What permanent societal changes would you like to see come out of this crisis?

I think COVID-19 has exposed so much that was wrong with our healthcare system so I would like to see a lot of that slowly start to improve. I don’t know if it will happen in my lifetime, but we have to stop linking healthcare to income. Healthcare should not be related to a job or how much money you make. I believe healthcare should be a human right. And our economic inequality system needs a major overhaul.

If you could tell other young people one thing about why they should consider making a positive impact on our environment or society, like you, what would you tell them?

Get involved, take action, and keep at it because your life depends upon it.

You are a person of great influence. If you could start a movement that would bring the most amount of good to the most amount of people, what would that be? You never know what your idea can trigger. 🙂

I’m not sure I need to start a movement right now. I trust this younger generation and their instincts on activism. They know what they are doing. I think what they are pushing for in this country right now — with more equality and justice — is exactly what’s needed. I will be there with them, but they can lead.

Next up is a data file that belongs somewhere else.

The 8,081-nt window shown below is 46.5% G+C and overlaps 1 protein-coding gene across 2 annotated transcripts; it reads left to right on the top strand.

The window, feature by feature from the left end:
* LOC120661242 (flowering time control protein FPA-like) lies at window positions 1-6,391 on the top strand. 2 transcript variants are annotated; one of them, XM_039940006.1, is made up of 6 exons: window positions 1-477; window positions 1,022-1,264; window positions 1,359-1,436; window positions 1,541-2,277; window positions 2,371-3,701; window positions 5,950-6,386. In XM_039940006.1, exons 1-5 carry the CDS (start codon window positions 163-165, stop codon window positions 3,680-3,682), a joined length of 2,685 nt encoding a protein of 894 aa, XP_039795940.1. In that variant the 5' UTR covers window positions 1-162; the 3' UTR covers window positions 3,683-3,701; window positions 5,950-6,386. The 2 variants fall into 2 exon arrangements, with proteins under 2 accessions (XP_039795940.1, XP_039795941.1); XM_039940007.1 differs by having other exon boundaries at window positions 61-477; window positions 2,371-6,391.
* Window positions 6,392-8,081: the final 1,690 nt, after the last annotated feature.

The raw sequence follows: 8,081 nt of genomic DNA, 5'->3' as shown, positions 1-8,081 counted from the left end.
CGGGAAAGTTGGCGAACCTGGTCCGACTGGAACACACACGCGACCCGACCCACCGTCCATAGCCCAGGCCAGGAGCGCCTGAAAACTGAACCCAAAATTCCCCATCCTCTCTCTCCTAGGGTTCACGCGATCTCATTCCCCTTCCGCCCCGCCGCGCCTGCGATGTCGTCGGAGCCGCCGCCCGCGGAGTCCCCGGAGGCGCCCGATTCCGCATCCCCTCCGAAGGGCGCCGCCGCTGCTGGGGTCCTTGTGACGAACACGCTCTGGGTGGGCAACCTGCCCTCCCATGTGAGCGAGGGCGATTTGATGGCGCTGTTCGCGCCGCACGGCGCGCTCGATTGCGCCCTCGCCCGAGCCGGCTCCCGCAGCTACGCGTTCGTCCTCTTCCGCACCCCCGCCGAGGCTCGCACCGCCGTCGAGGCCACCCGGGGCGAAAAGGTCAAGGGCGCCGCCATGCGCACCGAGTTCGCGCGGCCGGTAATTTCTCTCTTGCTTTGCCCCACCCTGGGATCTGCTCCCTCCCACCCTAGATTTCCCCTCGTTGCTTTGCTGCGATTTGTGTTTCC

Is there a person in the world, or in the US, with whom you would like to have a private breakfast or lunch, and why? He or she might just see this, especially if we tag them. 🙂

I would like to have lunch with the Secretary of the Army because I think I have a way to help people make the transition out of the military that will reduce the suffering veterans experience after they are discharged. I would welcome the chance to persuade the Secretary to let VOA and our partners at the Durham, NC, national VA center do a pilot program to prove that moral injury and resilience and strength training works. We have a way to alleviate some of the tough transition veterans go through when they turn in their uniforms and return to civilian life. I think our veterans deserve better than the current transitions that are clearly not adequate.

How can our readers follow you online?

They can learn more about VOA and our unique moral injury initiatives and the work we do at www.voa.org/moralinjury.

This was very meaningful, thank you so much. We wish you only continued success on your great work!